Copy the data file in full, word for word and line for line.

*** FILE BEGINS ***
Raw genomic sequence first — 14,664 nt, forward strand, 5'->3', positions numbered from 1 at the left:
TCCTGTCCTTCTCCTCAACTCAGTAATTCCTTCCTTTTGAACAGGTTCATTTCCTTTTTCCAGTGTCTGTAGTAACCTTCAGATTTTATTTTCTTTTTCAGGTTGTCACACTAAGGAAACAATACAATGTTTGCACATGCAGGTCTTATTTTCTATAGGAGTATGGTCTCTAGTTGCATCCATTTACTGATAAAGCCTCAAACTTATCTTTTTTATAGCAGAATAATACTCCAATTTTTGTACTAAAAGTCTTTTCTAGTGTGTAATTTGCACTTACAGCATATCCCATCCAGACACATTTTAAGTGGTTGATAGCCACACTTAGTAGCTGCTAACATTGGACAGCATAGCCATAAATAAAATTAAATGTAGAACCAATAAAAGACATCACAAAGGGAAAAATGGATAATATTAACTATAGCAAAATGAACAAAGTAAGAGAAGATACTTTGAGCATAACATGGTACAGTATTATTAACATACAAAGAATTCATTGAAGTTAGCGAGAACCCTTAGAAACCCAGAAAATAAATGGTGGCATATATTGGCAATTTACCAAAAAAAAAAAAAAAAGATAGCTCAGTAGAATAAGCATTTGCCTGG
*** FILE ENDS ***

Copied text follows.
Raw genomic sequence first — 14,664 nt, forward strand, 5'->3', positions numbered from 1 at the left:
TCCTGTCCTTCTCCTCAACTCAGTAATTCCTTCCTTTTGAACAGGTTCATTTCCTTTTTCCAGTGTCTGTAGTAACCTTCAGATTTTATTTTCTTTTTCAGGTTGTCACACTAAGGAAACAATACAATGTTTGCACATGCAGGTCTTATTTTCTATAGGAGTATGGTCTCTAGTTGCATCCATTTACTGATAAAGCCTCAAACTTATCTTTTTTATAGCAGAATAATACTCCAATTTTTGTACTAAAAGTCTTTTCTAGTGTGTAATTTGCACTTACAGCATATCCCATCCAGACACATTTTAAGTGGTTGATAGCCACACTTAGTAGCTGCTAACATTGGACAGCATAGCCATAAATAAAATTAAATGTAGAACCAATAAAAGACATCACAAAGGGAAAAATGGATAATATTAACTATAGCAAAATGAACAAAGTAAGAGAAGATACTTTGAGCATAACATGGTACAGTATTATTAACATACAAAGAATTCATTGAAGTTAGCGAGAACCCTTAGAAACCCAGAAAATAAATGGTGGCATATATTGGCAATTTACCAAAAAAAAAAAAAAAAGATAGCTCAGTAGAATAAGCATTTGCCTGG